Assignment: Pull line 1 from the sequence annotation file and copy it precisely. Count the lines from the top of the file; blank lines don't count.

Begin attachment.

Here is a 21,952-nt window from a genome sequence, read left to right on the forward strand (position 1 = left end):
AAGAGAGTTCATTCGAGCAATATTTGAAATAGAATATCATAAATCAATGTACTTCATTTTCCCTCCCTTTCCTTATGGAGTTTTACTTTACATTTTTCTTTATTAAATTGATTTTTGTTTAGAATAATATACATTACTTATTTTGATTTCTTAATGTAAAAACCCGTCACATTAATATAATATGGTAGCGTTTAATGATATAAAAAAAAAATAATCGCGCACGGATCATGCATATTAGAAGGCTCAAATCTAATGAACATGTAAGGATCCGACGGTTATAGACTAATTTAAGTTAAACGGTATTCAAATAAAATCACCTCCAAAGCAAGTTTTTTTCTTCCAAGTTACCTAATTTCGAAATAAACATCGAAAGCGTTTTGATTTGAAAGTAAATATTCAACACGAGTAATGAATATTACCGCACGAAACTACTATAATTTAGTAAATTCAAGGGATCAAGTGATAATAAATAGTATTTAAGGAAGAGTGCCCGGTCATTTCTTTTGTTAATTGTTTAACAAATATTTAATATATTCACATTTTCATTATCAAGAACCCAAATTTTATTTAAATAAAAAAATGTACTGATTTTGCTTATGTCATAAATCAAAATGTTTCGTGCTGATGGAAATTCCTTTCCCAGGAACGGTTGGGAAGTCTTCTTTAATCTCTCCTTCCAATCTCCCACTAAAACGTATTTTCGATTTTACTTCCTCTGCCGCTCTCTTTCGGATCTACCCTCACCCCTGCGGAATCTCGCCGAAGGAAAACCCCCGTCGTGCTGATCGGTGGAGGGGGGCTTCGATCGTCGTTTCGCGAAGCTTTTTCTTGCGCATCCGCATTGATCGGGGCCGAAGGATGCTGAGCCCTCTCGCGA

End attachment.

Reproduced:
Here is a 21,952-nt window from a genome sequence, read left to right on the forward strand (position 1 = left end):